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‘A bad sign!’ Zemmour’s links to Charles De Gaulle to cause disaster for France if elected

Zemmour’s politics is a 'bad sign' for France says Lees

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Associate Professor of French Studies at Warwick University and expert on far-right politics, Dr David Lees, spoke to Express.co.uk about the French election and how Eric Zemmour has crossovers to Charles de Gaulle. Dr Lees explained De Gaulle was extremely wary of political parties and only reluctantly established one to take control of the National Assembly to pass legislation. Dr Lees added Mr Zemmour also shared this concern but was severely lacking a respectable political party behind him meaning France could potentially vote in a president who would have little to no actual power.

Speaking to Express.co.uk, Dr Lees explained what he believes a Zemmour government would look like but believed it was not good for the French electorate.

He explained: “He’s positioning himself a little bit as a kind of almost Gaullist figure.

“So Charles de Gaulle, who was the President of France from 1959 to 1969, had a sense that political parties were not good for the French people.

“And he only reluctantly had a party created around him but he had virtually nothing to do with it.

“That the sole purpose of his party was to win power in the National Assembly in France to be able to get in power at that level.

“So he despised political parties… he felt they brought down France in 1939 as France fell to the Germans.

“Now Zemmour, I think he’s trying to do the same by trying to say that the political parties are bad for the French people

“That’s always a bad sign because you have to have the party to be able to bring control of the National Assembly and without the party, you won’t be able to govern as an isolated president.”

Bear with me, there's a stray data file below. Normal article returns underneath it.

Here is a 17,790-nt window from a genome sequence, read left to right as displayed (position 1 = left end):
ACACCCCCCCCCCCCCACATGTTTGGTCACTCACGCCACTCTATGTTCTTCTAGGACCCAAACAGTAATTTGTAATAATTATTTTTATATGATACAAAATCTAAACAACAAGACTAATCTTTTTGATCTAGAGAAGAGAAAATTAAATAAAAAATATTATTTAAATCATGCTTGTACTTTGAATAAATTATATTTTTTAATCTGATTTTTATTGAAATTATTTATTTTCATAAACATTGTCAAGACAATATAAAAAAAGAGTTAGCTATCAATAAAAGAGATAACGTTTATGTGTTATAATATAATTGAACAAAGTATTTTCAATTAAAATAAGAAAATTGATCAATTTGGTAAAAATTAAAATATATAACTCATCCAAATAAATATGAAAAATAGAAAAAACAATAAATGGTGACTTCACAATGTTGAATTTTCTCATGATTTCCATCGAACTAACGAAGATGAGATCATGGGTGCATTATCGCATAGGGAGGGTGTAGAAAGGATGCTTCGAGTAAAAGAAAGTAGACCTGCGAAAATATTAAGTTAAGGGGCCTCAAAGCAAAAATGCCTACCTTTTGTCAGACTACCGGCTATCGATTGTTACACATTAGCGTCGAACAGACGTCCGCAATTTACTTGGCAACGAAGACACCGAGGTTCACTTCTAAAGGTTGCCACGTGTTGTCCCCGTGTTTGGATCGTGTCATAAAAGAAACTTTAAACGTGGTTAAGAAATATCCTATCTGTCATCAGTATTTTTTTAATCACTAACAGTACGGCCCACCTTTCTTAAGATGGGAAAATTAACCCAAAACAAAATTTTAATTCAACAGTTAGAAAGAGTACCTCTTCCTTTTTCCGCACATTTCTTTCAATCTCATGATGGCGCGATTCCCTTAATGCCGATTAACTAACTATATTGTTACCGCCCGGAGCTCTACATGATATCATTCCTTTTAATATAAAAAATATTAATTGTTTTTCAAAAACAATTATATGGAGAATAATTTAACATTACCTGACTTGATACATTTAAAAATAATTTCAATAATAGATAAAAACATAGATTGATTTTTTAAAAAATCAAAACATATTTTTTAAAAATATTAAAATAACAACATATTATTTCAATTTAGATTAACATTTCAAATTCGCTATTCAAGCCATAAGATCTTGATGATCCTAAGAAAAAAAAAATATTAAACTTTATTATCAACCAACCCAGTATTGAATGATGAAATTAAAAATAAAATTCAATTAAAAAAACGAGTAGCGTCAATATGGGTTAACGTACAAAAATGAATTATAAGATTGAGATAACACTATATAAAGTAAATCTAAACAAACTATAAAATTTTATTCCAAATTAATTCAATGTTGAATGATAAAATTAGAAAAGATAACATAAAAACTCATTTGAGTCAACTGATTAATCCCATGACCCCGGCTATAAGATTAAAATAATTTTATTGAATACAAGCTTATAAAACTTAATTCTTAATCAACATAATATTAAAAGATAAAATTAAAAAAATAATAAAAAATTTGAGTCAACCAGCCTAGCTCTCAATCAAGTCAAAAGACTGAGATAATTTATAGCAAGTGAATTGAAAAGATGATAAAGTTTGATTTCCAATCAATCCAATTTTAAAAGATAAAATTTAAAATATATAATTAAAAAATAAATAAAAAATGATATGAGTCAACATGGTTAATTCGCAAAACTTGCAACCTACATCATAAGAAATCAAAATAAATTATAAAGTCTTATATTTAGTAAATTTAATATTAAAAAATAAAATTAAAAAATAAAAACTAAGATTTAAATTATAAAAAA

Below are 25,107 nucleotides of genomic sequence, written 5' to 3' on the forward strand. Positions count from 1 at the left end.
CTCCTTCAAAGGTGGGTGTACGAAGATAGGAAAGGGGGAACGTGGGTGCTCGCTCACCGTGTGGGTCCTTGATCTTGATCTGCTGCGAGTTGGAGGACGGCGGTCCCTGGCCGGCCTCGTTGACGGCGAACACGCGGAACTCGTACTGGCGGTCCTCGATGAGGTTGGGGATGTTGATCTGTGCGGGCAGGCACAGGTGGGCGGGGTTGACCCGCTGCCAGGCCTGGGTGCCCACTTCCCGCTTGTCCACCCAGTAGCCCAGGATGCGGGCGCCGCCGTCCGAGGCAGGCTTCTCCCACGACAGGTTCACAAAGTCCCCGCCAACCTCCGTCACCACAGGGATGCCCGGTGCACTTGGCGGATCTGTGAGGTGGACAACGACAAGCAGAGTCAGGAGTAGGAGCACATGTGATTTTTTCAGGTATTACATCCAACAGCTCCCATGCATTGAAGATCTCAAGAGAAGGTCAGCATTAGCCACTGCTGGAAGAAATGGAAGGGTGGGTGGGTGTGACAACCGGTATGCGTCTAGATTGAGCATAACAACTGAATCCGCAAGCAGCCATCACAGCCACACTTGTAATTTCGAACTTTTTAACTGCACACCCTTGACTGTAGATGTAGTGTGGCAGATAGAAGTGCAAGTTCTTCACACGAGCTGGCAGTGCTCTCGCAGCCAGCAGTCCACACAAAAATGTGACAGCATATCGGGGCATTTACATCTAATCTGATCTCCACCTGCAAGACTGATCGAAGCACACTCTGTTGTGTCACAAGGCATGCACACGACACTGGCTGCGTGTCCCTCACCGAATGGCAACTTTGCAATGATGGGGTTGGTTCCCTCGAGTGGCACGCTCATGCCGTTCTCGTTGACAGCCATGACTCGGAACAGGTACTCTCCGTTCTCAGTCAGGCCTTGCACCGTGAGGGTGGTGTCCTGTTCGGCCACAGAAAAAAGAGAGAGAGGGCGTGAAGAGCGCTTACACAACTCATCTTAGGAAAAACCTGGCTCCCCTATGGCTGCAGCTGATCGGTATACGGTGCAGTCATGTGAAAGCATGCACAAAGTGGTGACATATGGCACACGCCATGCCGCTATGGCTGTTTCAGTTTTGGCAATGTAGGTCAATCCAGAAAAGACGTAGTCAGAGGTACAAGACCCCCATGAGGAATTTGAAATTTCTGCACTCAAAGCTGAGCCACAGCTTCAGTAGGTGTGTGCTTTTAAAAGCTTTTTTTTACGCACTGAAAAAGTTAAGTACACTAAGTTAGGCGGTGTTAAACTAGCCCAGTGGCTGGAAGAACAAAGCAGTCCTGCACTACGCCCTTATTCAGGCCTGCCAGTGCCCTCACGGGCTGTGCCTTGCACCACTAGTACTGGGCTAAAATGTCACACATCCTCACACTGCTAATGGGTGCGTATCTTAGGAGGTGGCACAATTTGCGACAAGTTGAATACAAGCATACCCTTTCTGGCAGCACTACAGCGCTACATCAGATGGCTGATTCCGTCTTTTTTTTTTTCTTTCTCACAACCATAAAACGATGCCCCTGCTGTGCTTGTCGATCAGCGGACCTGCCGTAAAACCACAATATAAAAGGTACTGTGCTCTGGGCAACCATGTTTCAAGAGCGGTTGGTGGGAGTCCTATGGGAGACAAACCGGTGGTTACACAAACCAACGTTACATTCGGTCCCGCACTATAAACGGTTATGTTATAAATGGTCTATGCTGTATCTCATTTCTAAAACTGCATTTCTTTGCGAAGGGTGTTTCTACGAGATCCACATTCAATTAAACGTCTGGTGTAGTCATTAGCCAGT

Mr Zemmour has yet to establish a strong political party to campaign alongside his presidential dream but set up “Reconquest” back in December.

Eric Zemmour points gun at reporters during an arms fair

The political party has few representatives in government and has only one or two region and department councillors.

Dr Lees explained if Mr Zemmour did win the 2022 election then he would have to operate as an isolated leader who would struggle to pass legislation in the National Assembly.

Mr Zemmour was level-pegging with his closest rival, National Rally leader Marine Le Pen, back in October when the two contenders polled at 16 percent, according to Politico.

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However, Mr Zemmour’s popularity has dropped to 13 percent following the campaign announcement of Republican Valerie Pecresse who is now tipped to take on Emmanuel Macron in the second round of voting.

Mr Zemmour is standing on a far-right, anti-immigration ticket which has won over a decent portion of the French electorate who are concerned over the migrant crisis.

The candidate has promised to cut immigration to “almost zero” and recently called for English to be removed from European meetings.

A poll from Harris Interactive put Mr Macron as the winner of the 2022 election with 24 percent of the first-round vote.

Ms Le Pen, Mr Zemmour and Ms Pecresse were all tied on 16 percent according to the poll.

In the runoff, Mr Macron would win 51-49 percent if he faces Ms Pecresse, 55-45 percent against Ms Le Pen, and 61-39 percent against Mr Zemmour.

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